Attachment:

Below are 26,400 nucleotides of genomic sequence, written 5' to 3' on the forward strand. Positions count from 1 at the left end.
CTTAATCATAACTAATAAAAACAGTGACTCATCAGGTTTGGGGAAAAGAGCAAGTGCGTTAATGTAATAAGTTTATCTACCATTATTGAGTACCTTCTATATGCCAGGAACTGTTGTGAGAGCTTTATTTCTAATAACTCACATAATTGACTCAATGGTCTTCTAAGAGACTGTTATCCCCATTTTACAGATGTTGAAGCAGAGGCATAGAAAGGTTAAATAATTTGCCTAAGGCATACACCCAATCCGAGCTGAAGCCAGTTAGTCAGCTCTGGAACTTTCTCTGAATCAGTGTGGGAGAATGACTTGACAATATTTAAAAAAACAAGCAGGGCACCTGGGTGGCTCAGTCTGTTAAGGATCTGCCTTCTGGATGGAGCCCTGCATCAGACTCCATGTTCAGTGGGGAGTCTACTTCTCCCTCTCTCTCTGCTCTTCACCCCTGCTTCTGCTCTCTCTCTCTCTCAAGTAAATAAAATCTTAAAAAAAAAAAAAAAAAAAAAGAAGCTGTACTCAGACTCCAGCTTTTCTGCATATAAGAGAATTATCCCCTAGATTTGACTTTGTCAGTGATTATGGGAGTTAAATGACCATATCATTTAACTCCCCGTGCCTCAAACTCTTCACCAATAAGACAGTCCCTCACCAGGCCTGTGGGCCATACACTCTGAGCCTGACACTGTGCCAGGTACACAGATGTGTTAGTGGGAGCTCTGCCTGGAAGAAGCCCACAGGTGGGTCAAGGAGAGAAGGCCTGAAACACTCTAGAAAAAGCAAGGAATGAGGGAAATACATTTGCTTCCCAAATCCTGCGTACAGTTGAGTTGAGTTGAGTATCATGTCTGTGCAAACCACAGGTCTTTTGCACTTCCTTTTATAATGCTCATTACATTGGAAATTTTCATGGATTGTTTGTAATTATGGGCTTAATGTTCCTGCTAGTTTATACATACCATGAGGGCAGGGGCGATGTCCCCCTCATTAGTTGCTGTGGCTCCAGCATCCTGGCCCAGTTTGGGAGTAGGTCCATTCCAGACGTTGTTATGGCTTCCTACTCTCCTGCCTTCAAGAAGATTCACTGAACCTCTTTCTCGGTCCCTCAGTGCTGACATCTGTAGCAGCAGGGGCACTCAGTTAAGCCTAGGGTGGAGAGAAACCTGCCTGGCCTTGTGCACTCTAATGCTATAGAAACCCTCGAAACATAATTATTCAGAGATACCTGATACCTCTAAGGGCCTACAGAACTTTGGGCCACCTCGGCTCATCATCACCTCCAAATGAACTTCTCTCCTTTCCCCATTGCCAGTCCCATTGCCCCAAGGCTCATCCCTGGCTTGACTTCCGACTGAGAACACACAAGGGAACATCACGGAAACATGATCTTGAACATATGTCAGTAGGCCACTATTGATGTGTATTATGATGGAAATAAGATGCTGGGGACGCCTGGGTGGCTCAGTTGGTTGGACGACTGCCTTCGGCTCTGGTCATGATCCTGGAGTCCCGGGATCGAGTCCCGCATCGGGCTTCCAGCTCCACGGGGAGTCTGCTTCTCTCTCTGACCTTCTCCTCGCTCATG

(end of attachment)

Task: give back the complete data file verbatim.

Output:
Below are 26,400 nucleotides of genomic sequence, written 5' to 3' on the forward strand. Positions count from 1 at the left end.
CTTAATCATAACTAATAAAAACAGTGACTCATCAGGTTTGGGGAAAAGAGCAAGTGCGTTAATGTAATAAGTTTATCTACCATTATTGAGTACCTTCTATATGCCAGGAACTGTTGTGAGAGCTTTATTTCTAATAACTCACATAATTGACTCAATGGTCTTCTAAGAGACTGTTATCCCCATTTTACAGATGTTGAAGCAGAGGCATAGAAAGGTTAAATAATTTGCCTAAGGCATACACCCAATCCGAGCTGAAGCCAGTTAGTCAGCTCTGGAACTTTCTCTGAATCAGTGTGGGAGAATGACTTGACAATATTTAAAAAAACAAGCAGGGCACCTGGGTGGCTCAGTCTGTTAAGGATCTGCCTTCTGGATGGAGCCCTGCATCAGACTCCATGTTCAGTGGGGAGTCTACTTCTCCCTCTCTCTCTGCTCTTCACCCCTGCTTCTGCTCTCTCTCTCTCTCAAGTAAATAAAATCTTAAAAAAAAAAAAAAAAAAAAAGAAGCTGTACTCAGACTCCAGCTTTTCTGCATATAAGAGAATTATCCCCTAGATTTGACTTTGTCAGTGATTATGGGAGTTAAATGACCATATCATTTAACTCCCCGTGCCTCAAACTCTTCACCAATAAGACAGTCCCTCACCAGGCCTGTGGGCCATACACTCTGAGCCTGACACTGTGCCAGGTACACAGATGTGTTAGTGGGAGCTCTGCCTGGAAGAAGCCCACAGGTGGGTCAAGGAGAGAAGGCCTGAAACACTCTAGAAAAAGCAAGGAATGAGGGAAATACATTTGCTTCCCAAATCCTGCGTACAGTTGAGTTGAGTTGAGTATCATGTCTGTGCAAACCACAGGTCTTTTGCACTTCCTTTTATAATGCTCATTACATTGGAAATTTTCATGGATTGTTTGTAATTATGGGCTTAATGTTCCTGCTAGTTTATACATACCATGAGGGCAGGGGCGATGTCCCCCTCATTAGTTGCTGTGGCTCCAGCATCCTGGCCCAGTTTGGGAGTAGGTCCATTCCAGACGTTGTTATGGCTTCCTACTCTCCTGCCTTCAAGAAGATTCACTGAACCTCTTTCTCGGTCCCTCAGTGCTGACATCTGTAGCAGCAGGGGCACTCAGTTAAGCCTAGGGTGGAGAGAAACCTGCCTGGCCTTGTGCACTCTAATGCTATAGAAACCCTCGAAACATAATTATTCAGAGATACCTGATACCTCTAAGGGCCTACAGAACTTTGGGCCACCTCGGCTCATCATCACCTCCAAATGAACTTCTCTCCTTTCCCCATTGCCAGTCCCATTGCCCCAAGGCTCATCCCTGGCTTGACTTCCGACTGAGAACACACAAGGGAACATCACGGAAACATGATCTTGAACATATGTCAGTAGGCCACTATTGATGTGTATTATGATGGAAATAAGATGCTGGGGACGCCTGGGTGGCTCAGTTGGTTGGACGACTGCCTTCGGCTCTGGTCATGATCCTGGAGTCCCGGGATCGAGTCCCGCATCGGGCTTCCAGCTCCACGGGGAGTCTGCTTCTCTCTCTGACCTTCTCCTCGCTCATG